Observation 28964: Hydnum umbilicatum Peck
When: 2009-11-28
No herbarium specimen
0 Sequences

Notes:
Growing in moss, mostly near pine trees.

[admin – Sat Aug 14 01:59:48 +0000 2010]: Changed location name from ‘Dade County, GA, USA’ to ‘Dade Co., Georgia, USA

Images

66513
66514
66550
These are all the same— except for the possible H. repandum var. albidum near the front and left (it is far whiter than the rest).

Proposed Names

75% (2)
Eye3 Eyes3
Recognized by sight: all less than 2" (except the white one in front in the group picture) and growing in damp, thick moss under pine.
-35% (3)
Recognized by sight: There is a yellow spore coloration on the stem also, The pore surface appears to have pores not toothed like hydnum. Looks like an old suillus The pore surface is turning brown. sort fits the habitat.

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Eye3 = Observer’s choice
Eyes3 = Current consensus

Comments

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These are all the same mushrooms.
By: Rob (gourmand)
2009-11-28 23:55:00 EST (-0500)

I took these this morning. The first two pictures are of the same mushroom, viewed from different angles. You can see the pieces of dirt are the same if you look carefully. I didn’t collect any boletes in the last 2 days, so there are no Suillus spp. here!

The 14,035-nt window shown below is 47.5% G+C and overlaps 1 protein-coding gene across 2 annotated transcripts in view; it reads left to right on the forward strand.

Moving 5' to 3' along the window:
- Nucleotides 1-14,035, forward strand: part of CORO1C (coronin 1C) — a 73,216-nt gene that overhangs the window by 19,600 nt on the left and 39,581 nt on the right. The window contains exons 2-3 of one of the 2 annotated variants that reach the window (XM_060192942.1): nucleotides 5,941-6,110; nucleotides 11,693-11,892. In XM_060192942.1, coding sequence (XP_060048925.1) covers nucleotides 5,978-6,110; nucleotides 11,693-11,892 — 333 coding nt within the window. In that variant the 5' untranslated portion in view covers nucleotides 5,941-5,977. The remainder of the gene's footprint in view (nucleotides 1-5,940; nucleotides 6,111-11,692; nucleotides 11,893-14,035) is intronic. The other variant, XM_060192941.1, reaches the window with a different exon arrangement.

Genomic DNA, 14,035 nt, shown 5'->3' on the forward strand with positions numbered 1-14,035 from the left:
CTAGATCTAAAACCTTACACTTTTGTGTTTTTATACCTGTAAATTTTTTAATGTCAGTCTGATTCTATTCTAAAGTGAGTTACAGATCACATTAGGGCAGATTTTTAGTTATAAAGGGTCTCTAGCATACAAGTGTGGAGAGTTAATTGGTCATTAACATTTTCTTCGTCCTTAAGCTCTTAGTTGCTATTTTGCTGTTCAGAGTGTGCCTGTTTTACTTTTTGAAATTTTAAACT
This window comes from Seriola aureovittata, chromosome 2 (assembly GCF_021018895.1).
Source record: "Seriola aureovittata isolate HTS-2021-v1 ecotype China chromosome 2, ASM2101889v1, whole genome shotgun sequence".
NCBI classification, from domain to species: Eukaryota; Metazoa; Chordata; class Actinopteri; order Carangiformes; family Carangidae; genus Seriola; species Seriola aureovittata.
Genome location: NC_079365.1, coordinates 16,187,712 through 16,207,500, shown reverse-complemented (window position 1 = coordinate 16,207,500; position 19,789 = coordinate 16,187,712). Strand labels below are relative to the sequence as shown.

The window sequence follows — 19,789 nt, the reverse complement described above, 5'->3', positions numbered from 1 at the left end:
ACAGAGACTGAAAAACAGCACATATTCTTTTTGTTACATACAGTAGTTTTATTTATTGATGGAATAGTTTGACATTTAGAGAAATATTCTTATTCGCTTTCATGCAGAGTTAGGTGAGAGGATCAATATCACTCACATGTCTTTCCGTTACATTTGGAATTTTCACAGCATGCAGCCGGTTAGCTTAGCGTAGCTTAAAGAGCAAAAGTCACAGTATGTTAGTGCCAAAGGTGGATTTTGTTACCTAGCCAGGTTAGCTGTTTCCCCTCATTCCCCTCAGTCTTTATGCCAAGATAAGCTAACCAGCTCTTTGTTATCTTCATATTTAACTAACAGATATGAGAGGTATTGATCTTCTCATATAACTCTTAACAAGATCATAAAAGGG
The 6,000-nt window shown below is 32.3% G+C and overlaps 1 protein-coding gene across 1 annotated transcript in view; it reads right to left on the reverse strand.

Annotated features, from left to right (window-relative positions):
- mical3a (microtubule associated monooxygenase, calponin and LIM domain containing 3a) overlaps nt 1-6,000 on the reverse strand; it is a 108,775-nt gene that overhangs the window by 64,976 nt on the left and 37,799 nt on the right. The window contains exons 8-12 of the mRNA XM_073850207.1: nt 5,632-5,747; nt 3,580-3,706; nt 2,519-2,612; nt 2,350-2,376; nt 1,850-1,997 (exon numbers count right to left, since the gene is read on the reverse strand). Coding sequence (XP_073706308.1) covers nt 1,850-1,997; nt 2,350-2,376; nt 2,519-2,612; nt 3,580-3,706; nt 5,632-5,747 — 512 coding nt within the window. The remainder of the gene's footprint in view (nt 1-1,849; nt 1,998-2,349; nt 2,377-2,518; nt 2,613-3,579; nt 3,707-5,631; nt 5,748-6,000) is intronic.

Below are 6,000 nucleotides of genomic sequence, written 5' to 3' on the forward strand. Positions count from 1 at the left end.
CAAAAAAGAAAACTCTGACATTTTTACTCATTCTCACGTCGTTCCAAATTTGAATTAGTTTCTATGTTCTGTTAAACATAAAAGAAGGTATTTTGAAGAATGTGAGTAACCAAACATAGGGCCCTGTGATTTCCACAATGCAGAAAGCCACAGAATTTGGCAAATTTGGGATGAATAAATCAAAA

looks like two differnt kinds of mushrooms.
By: Eddee (eddeeee)
2009-11-28 22:34:05 EST (-0500)

The last pic looks like hyndnum because you can clearly see the teeth The center pic and the first pic however look like suillus

Size important
By: Daniel B. Wheeler (Tuberale)
2009-11-28 20:06:44 EST (-0500)

in deciding species. If under 2 inches across the cap and found in boggy conditions, likely H. umbilicatum. However, if over 3 inches across cap and in fairly dry conditions, likely H. repandum.

Created: 2009-11-28 14:55:49 EST (-0500)
Last modified: 2011-03-29 12:50:17 EDT (-0400)
Viewed: 61 times, last viewed: 2017-06-06 06:59:32 EDT (-0400)
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